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Adrian Wilson

Editor's Viewpoint

13th April 2017, UK

Considering continuity: From Jacquard to AFP

“When Joseph-Marie Jacquard replaced the chains for pre-set patterns with punched cards on weaving looms back in 1805, he invented the first digitally-controlled machine.”

This observation was made by Peter Dornier, CEO of the German weaving machinery and plastic films equipment manufacturer Dornier, which since 2014 has united its expertise in weaving fibre composite semi-finished products and the use of thermoplastic materials under the Dornier Composite Systems brand.

© Dornier

At JEC World 2017 in Paris, the company showcased three weaving machine models specially engineered for manufacturing semi-finished textiles – its proven mono rapier weaving unit, a new rapier weaving machine for 3D structures with a specifically-developed horizontal take-off for multilayer fabrics, and a specially developed tape weaving machine.

Consistency

“The appeal of weaving is based precisely on the consistency of the materials produced, and it’s practised in an astounding range of variations these days,” said Peter Dornier. “The ability to manufacture wovens that are structured in three dimensions and with reproducible, digital quality will lead to their widespread and rapid adoption in composites. In the near future, we will undoubtedly be able to replace more metals with plastics than ever before, and also enhance the performance of metals or ceramics with textile reinforcement.

© Stäubli

“The benefits of fibre-reinforced composites are vast, and so far we have not even scratched the surface of the applications for mass-produced vehicles. The age of metal in the aerospace industry is already on the decline, and in hindsight will be nothing more than an interval in history, as a result of the issues surrounding CO2. My grandfather managed to fly his first aircraft made entirely of metal in 1916, at about the same time as Hugo Junkers. The material he used, aluminium, was the material of choice in this application field for just 80 years.

“Today, textile composite materials account for half the weight of modern aircraft, and for the Eurofighter it is 82%. In most cases unidirectional textiles are currently used, but  I am certain the demand for precisely-woven materials will increase.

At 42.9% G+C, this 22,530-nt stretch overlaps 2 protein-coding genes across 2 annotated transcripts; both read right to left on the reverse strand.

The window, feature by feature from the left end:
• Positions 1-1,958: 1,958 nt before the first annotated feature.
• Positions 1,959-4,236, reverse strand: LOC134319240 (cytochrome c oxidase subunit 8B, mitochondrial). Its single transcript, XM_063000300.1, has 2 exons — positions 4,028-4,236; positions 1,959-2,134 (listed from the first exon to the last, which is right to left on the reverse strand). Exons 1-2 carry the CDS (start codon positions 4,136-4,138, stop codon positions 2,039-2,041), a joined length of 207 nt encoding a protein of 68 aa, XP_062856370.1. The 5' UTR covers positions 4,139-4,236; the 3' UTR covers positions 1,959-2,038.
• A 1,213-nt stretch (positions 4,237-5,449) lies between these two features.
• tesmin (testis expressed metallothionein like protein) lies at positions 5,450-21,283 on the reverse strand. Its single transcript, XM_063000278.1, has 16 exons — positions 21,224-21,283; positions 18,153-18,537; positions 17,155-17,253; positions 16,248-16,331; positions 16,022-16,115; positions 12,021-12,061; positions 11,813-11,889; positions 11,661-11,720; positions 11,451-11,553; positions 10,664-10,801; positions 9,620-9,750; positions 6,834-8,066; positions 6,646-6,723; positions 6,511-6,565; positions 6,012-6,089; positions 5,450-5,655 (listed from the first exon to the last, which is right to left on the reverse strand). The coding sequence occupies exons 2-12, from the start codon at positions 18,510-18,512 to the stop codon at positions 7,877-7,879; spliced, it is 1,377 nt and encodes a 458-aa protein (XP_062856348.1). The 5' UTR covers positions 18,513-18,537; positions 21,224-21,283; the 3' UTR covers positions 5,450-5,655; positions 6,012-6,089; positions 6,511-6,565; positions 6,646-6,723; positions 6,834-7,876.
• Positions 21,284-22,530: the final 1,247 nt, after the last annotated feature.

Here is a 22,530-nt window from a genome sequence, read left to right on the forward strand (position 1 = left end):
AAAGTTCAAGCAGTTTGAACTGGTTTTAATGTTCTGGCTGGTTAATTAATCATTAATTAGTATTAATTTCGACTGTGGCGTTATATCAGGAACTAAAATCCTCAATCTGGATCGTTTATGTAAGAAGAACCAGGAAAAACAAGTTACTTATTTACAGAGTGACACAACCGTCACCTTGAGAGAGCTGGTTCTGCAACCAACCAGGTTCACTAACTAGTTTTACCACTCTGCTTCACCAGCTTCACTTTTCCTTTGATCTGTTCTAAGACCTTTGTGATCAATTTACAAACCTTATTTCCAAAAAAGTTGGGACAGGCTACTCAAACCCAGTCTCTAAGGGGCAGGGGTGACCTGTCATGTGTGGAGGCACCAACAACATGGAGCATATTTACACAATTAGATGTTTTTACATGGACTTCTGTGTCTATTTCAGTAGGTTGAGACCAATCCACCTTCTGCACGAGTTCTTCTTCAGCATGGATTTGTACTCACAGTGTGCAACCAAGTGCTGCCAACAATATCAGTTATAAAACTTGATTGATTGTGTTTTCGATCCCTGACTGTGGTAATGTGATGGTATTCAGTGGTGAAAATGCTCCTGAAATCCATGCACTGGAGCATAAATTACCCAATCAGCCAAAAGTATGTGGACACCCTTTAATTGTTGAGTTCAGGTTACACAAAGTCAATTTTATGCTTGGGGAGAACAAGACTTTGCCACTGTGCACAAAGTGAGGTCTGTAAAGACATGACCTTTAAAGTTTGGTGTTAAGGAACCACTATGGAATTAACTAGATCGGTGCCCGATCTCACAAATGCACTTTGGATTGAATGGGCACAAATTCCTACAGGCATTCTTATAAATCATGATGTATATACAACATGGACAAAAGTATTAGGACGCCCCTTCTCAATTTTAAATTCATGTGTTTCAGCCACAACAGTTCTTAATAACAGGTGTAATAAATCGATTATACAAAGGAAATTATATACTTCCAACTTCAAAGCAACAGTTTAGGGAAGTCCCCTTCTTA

© Stäubli

“Not only is a woven mass production part digital, but it can be manufactured with total reproducibility in a well-established production process. Consider an application like weaving car airbags, where a single technician oversees forty Dornier weaving machines. In a large fabric facility operated by a car maker to produce structural components from carbon, this is practically reversed. This shows what the weaving process has to offer in terms of globally distributable, industrial efficiency. The world’s leading airbag or tyre manufacturers already benefit from it every day, while large sections of the metal industry are still barely aware of what is coming.”

Robotics

For its weaving systems, Dornier frequently partners with Swiss-headquartered Stäubli, which is a specialist in the Jacquard harnesses which feed the warp threads to the weaving machines – as many as 40,000 of them per single unit.

© Stäubli

Founded in 1892, it’s perhaps no surprise – given the equally digital nature of its starting technology – that Stäubli should have developed over the decades into a specialist in mechatronic solutions with annual sales of over CHF 1 billion and three divisions in 2017: Textiles, Connectors and Robotics.

As I commented in a previous editorial, robotic arms were in abundance at JEC World this year, among them a considerable number manufactured by Stäubli, such as that powering the astonishing live displays of Cevotec’s Samba fibre patch placement system.

© Cevotec

This and other new developments to be seen in Paris, such as the Innovation Award winning Voith Roving Applicator and Mikrosam’s latest automated tape laying (ATL) and automated fibre placement (AFP) technologies are ushering in a new era of digitisation and robotics for the high-speed creation of 3D fabrics and semi-formed parts.

It’s all very Industry 4.0 – but a direct and digital line of cause and effect can still be traced back to Joseph-Marie Jacquard, some 212 years ago.

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